14. Kohan, AA, Rubbert, C, Vercher-Conejero, JL. The impact of orthopedic metal artifact reduction software on interreader variability when delineating areas of interest in the head and neck. PractRadiat Oncol 2015; 5(4): e309–e315.
15. Cyteval, C, Bourdon, A. Imaging orthopedic implant infections. Diagn Interv Imaging 2012; 93(6): 547–557
16. Plodkowski,A.J., Hayter,C.L., Miller,T.T., Nguyen,J.T., Potter,H.G. Lamellated hyperintense synovitis: potential MR imaging sign of an infected knee arthroplasty. 2013/1; 1: 256-260
17. Talbot BS, Weinberg EP. MR imaging with metal-suppression sequences for evaluation of total joint arthroplasty. Radiographics. 2015 Nov 20;36(1):209-25.
18. Glaudemans, AWJM, Signore, A. FDG-PET/CT in infections: the imaging method of choice? Eur J Nucl Med Mol Imaging 2010; 37(10): 1986–1991.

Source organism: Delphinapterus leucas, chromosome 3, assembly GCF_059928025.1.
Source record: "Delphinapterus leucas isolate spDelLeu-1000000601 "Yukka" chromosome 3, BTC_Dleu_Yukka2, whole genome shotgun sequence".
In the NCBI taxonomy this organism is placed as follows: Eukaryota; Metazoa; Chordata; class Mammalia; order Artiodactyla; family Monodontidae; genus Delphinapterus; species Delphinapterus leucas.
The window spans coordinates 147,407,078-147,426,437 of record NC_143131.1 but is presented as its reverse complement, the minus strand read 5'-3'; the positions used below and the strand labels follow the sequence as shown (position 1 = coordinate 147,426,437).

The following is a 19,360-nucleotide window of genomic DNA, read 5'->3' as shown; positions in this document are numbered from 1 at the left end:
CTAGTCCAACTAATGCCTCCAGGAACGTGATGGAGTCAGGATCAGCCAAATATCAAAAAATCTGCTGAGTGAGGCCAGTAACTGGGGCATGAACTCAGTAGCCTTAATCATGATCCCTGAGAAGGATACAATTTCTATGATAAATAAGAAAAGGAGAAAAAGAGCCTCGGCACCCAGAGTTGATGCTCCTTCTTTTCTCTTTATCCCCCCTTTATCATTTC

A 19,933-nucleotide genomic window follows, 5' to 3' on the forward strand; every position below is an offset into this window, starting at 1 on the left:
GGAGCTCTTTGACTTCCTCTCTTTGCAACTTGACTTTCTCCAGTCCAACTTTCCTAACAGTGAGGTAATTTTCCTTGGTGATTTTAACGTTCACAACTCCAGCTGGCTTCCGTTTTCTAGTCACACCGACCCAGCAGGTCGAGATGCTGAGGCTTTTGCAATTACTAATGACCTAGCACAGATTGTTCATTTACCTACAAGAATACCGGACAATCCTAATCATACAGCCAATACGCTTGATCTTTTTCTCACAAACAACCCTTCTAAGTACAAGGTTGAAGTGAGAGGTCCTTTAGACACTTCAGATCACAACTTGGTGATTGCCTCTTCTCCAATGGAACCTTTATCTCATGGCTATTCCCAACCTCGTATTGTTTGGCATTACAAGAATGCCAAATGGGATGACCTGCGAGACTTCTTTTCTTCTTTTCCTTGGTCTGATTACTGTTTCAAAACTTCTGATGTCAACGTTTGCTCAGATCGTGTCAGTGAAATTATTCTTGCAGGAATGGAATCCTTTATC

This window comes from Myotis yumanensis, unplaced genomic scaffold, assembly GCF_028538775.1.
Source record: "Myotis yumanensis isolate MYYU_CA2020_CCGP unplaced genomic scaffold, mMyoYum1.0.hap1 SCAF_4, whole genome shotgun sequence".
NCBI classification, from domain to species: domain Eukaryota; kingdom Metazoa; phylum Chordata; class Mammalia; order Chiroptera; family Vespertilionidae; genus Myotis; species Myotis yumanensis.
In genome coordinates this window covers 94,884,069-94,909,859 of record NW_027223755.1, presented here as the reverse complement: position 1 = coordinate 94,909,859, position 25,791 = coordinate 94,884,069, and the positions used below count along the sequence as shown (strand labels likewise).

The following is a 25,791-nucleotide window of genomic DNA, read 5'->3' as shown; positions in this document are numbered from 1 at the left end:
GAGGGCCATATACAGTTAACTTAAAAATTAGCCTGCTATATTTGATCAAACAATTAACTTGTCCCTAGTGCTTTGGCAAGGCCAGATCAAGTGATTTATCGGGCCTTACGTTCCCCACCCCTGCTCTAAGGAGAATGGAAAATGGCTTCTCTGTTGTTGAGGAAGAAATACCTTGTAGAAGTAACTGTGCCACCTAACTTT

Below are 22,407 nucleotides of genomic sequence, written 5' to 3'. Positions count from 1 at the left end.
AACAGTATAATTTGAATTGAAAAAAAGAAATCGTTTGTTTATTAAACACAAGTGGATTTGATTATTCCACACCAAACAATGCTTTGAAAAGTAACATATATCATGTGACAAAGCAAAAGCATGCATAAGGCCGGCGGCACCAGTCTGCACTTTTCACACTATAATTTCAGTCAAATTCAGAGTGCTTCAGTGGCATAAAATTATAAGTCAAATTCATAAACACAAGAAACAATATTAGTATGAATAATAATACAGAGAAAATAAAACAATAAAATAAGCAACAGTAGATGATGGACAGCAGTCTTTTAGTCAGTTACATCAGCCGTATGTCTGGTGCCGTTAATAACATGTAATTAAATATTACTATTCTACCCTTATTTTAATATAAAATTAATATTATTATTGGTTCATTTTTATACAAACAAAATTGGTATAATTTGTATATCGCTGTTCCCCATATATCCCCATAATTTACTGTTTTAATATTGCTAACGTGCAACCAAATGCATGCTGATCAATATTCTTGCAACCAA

19. Basu, S, Kwee, TC, Saboury, B. FDG-PET for diagnosing infection in hip and knee prostheses: prospective study in 221 prostheses and subgroup comparison with combined (111)In-labeled leukocyte/(99)mTc-sulfur colloid bone marrow imaging in 88 prostheses. J Nucl Med 2014; 39(7): 609–615.
20. Schwotzer N, Wahl P, Fracheboud D, Gautier E, Chuard C. Optimal culture incubation time in orthopedic device-associated infections: a retrospective analysis of prolonged 14-day incubation. Journal of clinical microbiology. 2014 Jan 1;52(1):61-6.
21. Bémer, P.; Plouzeau, C.; Tande, D.; Léger, J.; Giraudeau, B.; Valentin, A.S.; Jolivet-Gougeon, A.; Vincent, P.; Corvec, S.; Gibaud, S.; et al. Evaluation of 16S rRNA gene PCR sensitivity and specificity for diagnosis of prosthetic joint infection: A prospective multicenter cross-sectional study. J. Clin. Microbiol. 2014, 52, 3583–3589.